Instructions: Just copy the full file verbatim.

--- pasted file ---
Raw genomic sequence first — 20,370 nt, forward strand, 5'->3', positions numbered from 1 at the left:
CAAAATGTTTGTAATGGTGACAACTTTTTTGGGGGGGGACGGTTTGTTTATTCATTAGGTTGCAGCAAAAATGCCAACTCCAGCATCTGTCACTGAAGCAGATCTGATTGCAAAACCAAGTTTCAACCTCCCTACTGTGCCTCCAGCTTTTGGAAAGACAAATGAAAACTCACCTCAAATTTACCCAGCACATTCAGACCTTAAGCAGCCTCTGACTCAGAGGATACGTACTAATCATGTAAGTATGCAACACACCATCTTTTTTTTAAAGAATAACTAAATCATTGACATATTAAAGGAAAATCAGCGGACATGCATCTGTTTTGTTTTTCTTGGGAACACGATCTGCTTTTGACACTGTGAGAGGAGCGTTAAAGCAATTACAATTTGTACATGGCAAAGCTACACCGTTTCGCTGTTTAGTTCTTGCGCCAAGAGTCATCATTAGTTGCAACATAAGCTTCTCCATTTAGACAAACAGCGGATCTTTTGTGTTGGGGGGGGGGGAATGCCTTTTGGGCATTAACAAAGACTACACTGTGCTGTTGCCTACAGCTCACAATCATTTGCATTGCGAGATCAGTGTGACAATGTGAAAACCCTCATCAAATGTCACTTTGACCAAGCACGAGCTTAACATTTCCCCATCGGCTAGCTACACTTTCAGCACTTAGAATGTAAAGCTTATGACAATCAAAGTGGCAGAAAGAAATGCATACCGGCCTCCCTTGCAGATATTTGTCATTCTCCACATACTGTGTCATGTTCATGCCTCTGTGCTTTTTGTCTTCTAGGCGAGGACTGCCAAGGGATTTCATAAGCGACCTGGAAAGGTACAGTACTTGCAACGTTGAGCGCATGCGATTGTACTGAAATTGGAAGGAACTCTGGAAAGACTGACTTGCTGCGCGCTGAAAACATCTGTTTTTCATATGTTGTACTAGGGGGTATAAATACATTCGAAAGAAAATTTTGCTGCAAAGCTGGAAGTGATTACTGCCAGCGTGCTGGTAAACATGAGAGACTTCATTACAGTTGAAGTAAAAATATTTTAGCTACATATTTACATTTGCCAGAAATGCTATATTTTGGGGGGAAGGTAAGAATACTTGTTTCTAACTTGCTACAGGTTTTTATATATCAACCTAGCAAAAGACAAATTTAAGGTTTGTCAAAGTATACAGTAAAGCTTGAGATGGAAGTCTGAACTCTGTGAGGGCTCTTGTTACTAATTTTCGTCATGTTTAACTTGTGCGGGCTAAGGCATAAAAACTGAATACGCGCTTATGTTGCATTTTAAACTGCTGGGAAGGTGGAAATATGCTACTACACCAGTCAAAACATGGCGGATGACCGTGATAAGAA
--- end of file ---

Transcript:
Raw genomic sequence first — 20,370 nt, forward strand, 5'->3', positions numbered from 1 at the left:
CAAAATGTTTGTAATGGTGACAACTTTTTTGGGGGGGGACGGTTTGTTTATTCATTAGGTTGCAGCAAAAATGCCAACTCCAGCATCTGTCACTGAAGCAGATCTGATTGCAAAACCAAGTTTCAACCTCCCTACTGTGCCTCCAGCTTTTGGAAAGACAAATGAAAACTCACCTCAAATTTACCCAGCACATTCAGACCTTAAGCAGCCTCTGACTCAGAGGATACGTACTAATCATGTAAGTATGCAACACACCATCTTTTTTTTAAAGAATAACTAAATCATTGACATATTAAAGGAAAATCAGCGGACATGCATCTGTTTTGTTTTTCTTGGGAACACGATCTGCTTTTGACACTGTGAGAGGAGCGTTAAAGCAATTACAATTTGTACATGGCAAAGCTACACCGTTTCGCTGTTTAGTTCTTGCGCCAAGAGTCATCATTAGTTGCAACATAAGCTTCTCCATTTAGACAAACAGCGGATCTTTTGTGTTGGGGGGGGGGGAATGCCTTTTGGGCATTAACAAAGACTACACTGTGCTGTTGCCTACAGCTCACAATCATTTGCATTGCGAGATCAGTGTGACAATGTGAAAACCCTCATCAAATGTCACTTTGACCAAGCACGAGCTTAACATTTCCCCATCGGCTAGCTACACTTTCAGCACTTAGAATGTAAAGCTTATGACAATCAAAGTGGCAGAAAGAAATGCATACCGGCCTCCCTTGCAGATATTTGTCATTCTCCACATACTGTGTCATGTTCATGCCTCTGTGCTTTTTGTCTTCTAGGCGAGGACTGCCAAGGGATTTCATAAGCGACCTGGAAAGGTACAGTACTTGCAACGTTGAGCGCATGCGATTGTACTGAAATTGGAAGGAACTCTGGAAAGACTGACTTGCTGCGCGCTGAAAACATCTGTTTTTCATATGTTGTACTAGGGGGTATAAATACATTCGAAAGAAAATTTTGCTGCAAAGCTGGAAGTGATTACTGCCAGCGTGCTGGTAAACATGAGAGACTTCATTACAGTTGAAGTAAAAATATTTTAGCTACATATTTACATTTGCCAGAAATGCTATATTTTGGGGGGAAGGTAAGAATACTTGTTTCTAACTTGCTACAGGTTTTTATATATCAACCTAGCAAAAGACAAATTTAAGGTTTGTCAAAGTATACAGTAAAGCTTGAGATGGAAGTCTGAACTCTGTGAGGGCTCTTGTTACTAATTTTCGTCATGTTTAACTTGTGCGGGCTAAGGCATAAAAACTGAATACGCGCTTATGTTGCATTTTAAACTGCTGGGAAGGTGGAAATATGCTACTACACCAGTCAAAACATGGCGGATGACCGTGATAAGAA